“I remember when I first met him, at a small peewee tournament.  I hadn’t been wrestling for more than a few months.  He saw something in me that day that not a lot of people had seen and he became my coach.  I knew he was a legend who was courageous and inspirational but he didn’t focus on his own story.  He was focused on making everyone in our club the best wrestler they could be and help them achieve the biggest goals possible.

My first year at Fargo, I lost in the consolation finals.  I was upset and angry. He told me I had nothing to be ashamed of and that next year I would be on top of the podium.  He said I had bigger things to look forward to.  Sure enough, the next year, he was in my corner when I won my first national title.  He was one of the best wrestlers and coaches I’ve seen and an even better man.  I’m grateful that I had the opportunity to know him and to call him my coach.”

 

Craig Vitagliano, Team New York Freestyle Coach (Ascend Wrestling)

“I knew about Jeff Blatnick growing up.  He was one of the first wrestlers I saw on the Olympic level and I remember sitting and watching the gold medal match.  I’d heard about all the adversity he had to overcome and the way he focused and won the Olympic gold was inspiring for me. It was an amazing moment in Olympic history.

Fast forward to the past couple of years when I got to know Jeff on the Freestyle circuit.  Our club battled Journeymen a number of times and he was always respectful, friendly and approachable.  There was no arrogance despite all he accomplished.  He was also light hearted with a great sense of humor.  He was behind a big joke played on me at Fargo this year when I was told that I failed my bronze certification test and was going to be removed from the event.  Jeff was the leader of it and had me going for about 20 minutes.  He was a great man and a great ambassador and it’s a huge loss.”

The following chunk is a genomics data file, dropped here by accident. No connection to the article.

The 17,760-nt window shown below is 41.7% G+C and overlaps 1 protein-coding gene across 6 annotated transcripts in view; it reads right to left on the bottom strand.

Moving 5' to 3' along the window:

Dylan Palacio, High School National Champion and Cornell Recruit

“Even when I was unsuccessful, [Blatnick] believed in me.  He saw some potential and kept pushing me to achieve what he thought I was capable of.  It’s really rare to find someone so genuine, who just wants you to be better and achieve great things.  He truly cared about the sport and the people in it. My biggest regret is that I never told him how much of an impact he had on me. I really want to do things now to make sure he looks down and says, ‘I was right about that kid.’ I could go on for days about all the things he’s accomplished but what really sticks with me is how sincere he was about wanting to see kids succeed.”

 

Mike Kelley, Journeymen Wrestling

“He always went out of his way to help the kids.  There was a tournament in Connecticut that was over two hours away and bunch of kids were supposed to go.  Then kids started dropping out and only two were left.  A lot of coaches would have decided not to go with only two kids.  But he insisted on going. That’s the kind of guy he was.  If he said he was going to do something, he did it. He always took the time.